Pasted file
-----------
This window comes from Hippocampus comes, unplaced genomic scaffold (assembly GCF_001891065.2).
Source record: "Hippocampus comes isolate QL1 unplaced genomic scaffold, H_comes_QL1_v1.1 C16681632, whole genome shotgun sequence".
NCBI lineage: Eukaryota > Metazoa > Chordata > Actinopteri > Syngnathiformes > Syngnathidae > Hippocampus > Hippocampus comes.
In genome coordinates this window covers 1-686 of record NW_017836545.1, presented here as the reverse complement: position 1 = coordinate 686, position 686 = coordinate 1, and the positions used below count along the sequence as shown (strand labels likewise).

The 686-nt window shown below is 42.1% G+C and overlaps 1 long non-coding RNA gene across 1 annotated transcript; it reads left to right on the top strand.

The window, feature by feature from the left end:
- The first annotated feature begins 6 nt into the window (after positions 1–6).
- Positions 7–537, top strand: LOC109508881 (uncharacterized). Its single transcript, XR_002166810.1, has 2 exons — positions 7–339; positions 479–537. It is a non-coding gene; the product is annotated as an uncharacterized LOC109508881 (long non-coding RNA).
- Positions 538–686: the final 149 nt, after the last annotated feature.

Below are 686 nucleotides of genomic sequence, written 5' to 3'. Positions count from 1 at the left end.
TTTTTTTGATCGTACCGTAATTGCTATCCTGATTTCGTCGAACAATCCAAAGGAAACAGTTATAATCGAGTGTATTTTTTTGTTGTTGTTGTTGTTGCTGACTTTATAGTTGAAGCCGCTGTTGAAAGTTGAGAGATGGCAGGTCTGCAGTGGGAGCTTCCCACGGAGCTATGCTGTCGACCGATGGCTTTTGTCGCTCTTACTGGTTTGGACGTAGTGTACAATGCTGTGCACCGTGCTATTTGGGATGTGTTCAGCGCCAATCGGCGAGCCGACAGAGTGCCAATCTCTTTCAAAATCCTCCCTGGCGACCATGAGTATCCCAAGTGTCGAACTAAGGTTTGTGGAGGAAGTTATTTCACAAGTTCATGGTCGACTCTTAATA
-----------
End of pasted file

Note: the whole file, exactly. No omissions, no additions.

This window comes from Hippocampus comes, unplaced genomic scaffold (assembly GCF_001891065.2).
Source record: "Hippocampus comes isolate QL1 unplaced genomic scaffold, H_comes_QL1_v1.1 C16681632, whole genome shotgun sequence".
NCBI lineage: Eukaryota > Metazoa > Chordata > Actinopteri > Syngnathiformes > Syngnathidae > Hippocampus > Hippocampus comes.
In genome coordinates this window covers 1-686 of record NW_017836545.1, presented here as the reverse complement: position 1 = coordinate 686, position 686 = coordinate 1, and the positions used below count along the sequence as shown (strand labels likewise).

The 686-nt window shown below is 42.1% G+C and overlaps 1 long non-coding RNA gene across 1 annotated transcript; it reads left to right on the top strand.

The window, feature by feature from the left end:
- The first annotated feature begins 6 nt into the window (after positions 1–6).
- Positions 7–537, top strand: LOC109508881 (uncharacterized). Its single transcript, XR_002166810.1, has 2 exons — positions 7–339; positions 479–537. It is a non-coding gene; the product is annotated as an uncharacterized LOC109508881 (long non-coding RNA).
- Positions 538–686: the final 149 nt, after the last annotated feature.

Below are 686 nucleotides of genomic sequence, written 5' to 3'. Positions count from 1 at the left end.
TTTTTTTGATCGTACCGTAATTGCTATCCTGATTTCGTCGAACAATCCAAAGGAAACAGTTATAATCGAGTGTATTTTTTTGTTGTTGTTGTTGTTGCTGACTTTATAGTTGAAGCCGCTGTTGAAAGTTGAGAGATGGCAGGTCTGCAGTGGGAGCTTCCCACGGAGCTATGCTGTCGACCGATGGCTTTTGTCGCTCTTACTGGTTTGGACGTAGTGTACAATGCTGTGCACCGTGCTATTTGGGATGTGTTCAGCGCCAATCGGCGAGCCGACAGAGTGCCAATCTCTTTCAAAATCCTCCCTGGCGACCATGAGTATCCCAAGTGTCGAACTAAGGTTTGTGGAGGAAGTTATTTCACAAGTTCATGGTCGACTCTTAATA